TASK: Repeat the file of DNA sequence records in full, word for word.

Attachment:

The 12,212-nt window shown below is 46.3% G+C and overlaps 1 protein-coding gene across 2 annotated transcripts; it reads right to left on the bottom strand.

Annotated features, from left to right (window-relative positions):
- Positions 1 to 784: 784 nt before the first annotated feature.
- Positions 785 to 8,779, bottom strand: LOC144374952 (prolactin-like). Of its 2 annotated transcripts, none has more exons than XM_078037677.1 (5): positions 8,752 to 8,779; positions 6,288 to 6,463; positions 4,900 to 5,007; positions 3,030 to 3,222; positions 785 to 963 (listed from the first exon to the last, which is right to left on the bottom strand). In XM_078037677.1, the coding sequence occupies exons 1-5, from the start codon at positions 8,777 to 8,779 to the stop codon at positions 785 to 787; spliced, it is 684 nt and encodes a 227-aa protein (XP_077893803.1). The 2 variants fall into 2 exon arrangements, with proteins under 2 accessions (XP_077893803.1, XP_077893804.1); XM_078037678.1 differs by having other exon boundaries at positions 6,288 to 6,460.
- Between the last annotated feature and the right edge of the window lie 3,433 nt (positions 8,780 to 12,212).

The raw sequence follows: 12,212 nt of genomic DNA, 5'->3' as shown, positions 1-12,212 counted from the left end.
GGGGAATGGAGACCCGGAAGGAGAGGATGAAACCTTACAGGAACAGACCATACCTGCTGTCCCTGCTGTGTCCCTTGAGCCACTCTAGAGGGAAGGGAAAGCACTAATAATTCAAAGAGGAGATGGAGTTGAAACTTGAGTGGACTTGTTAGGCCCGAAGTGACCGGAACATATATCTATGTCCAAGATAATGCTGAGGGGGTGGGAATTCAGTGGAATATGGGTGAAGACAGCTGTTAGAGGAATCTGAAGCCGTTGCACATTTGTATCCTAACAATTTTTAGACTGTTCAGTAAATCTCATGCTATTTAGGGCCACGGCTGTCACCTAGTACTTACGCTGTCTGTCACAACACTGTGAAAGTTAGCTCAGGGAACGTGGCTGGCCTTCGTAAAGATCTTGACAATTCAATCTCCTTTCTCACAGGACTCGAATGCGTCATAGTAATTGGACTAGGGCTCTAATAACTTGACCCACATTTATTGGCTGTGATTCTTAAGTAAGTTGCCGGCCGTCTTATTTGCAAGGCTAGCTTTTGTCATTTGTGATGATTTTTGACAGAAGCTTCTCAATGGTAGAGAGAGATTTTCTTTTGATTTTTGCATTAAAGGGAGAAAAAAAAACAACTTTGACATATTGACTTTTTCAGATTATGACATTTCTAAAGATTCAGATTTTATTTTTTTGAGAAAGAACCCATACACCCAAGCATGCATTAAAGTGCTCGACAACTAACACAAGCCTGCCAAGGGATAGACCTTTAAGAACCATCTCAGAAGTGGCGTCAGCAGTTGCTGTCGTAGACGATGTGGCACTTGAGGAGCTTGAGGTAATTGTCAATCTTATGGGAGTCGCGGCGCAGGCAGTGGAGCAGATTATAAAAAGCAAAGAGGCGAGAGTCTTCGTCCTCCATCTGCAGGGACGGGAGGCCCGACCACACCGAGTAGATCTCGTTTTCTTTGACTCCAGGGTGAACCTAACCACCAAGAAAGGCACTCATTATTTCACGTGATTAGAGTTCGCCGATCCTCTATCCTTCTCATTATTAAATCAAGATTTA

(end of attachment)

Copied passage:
The 12,212-nt window shown below is 46.3% G+C and overlaps 1 protein-coding gene across 2 annotated transcripts; it reads right to left on the bottom strand.

Annotated features, from left to right (window-relative positions):
- Positions 1 to 784: 784 nt before the first annotated feature.
- Positions 785 to 8,779, bottom strand: LOC144374952 (prolactin-like). Of its 2 annotated transcripts, none has more exons than XM_078037677.1 (5): positions 8,752 to 8,779; positions 6,288 to 6,463; positions 4,900 to 5,007; positions 3,030 to 3,222; positions 785 to 963 (listed from the first exon to the last, which is right to left on the bottom strand). In XM_078037677.1, the coding sequence occupies exons 1-5, from the start codon at positions 8,777 to 8,779 to the stop codon at positions 785 to 787; spliced, it is 684 nt and encodes a 227-aa protein (XP_077893803.1). The 2 variants fall into 2 exon arrangements, with proteins under 2 accessions (XP_077893803.1, XP_077893804.1); XM_078037678.1 differs by having other exon boundaries at positions 6,288 to 6,460.
- Between the last annotated feature and the right edge of the window lie 3,433 nt (positions 8,780 to 12,212).

The raw sequence follows: 12,212 nt of genomic DNA, 5'->3' as shown, positions 1-12,212 counted from the left end.
GGGGAATGGAGACCCGGAAGGAGAGGATGAAACCTTACAGGAACAGACCATACCTGCTGTCCCTGCTGTGTCCCTTGAGCCACTCTAGAGGGAAGGGAAAGCACTAATAATTCAAAGAGGAGATGGAGTTGAAACTTGAGTGGACTTGTTAGGCCCGAAGTGACCGGAACATATATCTATGTCCAAGATAATGCTGAGGGGGTGGGAATTCAGTGGAATATGGGTGAAGACAGCTGTTAGAGGAATCTGAAGCCGTTGCACATTTGTATCCTAACAATTTTTAGACTGTTCAGTAAATCTCATGCTATTTAGGGCCACGGCTGTCACCTAGTACTTACGCTGTCTGTCACAACACTGTGAAAGTTAGCTCAGGGAACGTGGCTGGCCTTCGTAAAGATCTTGACAATTCAATCTCCTTTCTCACAGGACTCGAATGCGTCATAGTAATTGGACTAGGGCTCTAATAACTTGACCCACATTTATTGGCTGTGATTCTTAAGTAAGTTGCCGGCCGTCTTATTTGCAAGGCTAGCTTTTGTCATTTGTGATGATTTTTGACAGAAGCTTCTCAATGGTAGAGAGAGATTTTCTTTTGATTTTTGCATTAAAGGGAGAAAAAAAAACAACTTTGACATATTGACTTTTTCAGATTATGACATTTCTAAAGATTCAGATTTTATTTTTTTGAGAAAGAACCCATACACCCAAGCATGCATTAAAGTGCTCGACAACTAACACAAGCCTGCCAAGGGATAGACCTTTAAGAACCATCTCAGAAGTGGCGTCAGCAGTTGCTGTCGTAGACGATGTGGCACTTGAGGAGCTTGAGGTAATTGTCAATCTTATGGGAGTCGCGGCGCAGGCAGTGGAGCAGATTATAAAAAGCAAAGAGGCGAGAGTCTTCGTCCTCCATCTGCAGGGACGGGAGGCCCGACCACACCGAGTAGATCTCGTTTTCTTTGACTCCAGGGTGAACCTAACCACCAAGAAAGGCACTCATTATTTCACGTGATTAGAGTTCGCCGATCCTCTATCCTTCTCATTATTAAATCAAGATTTA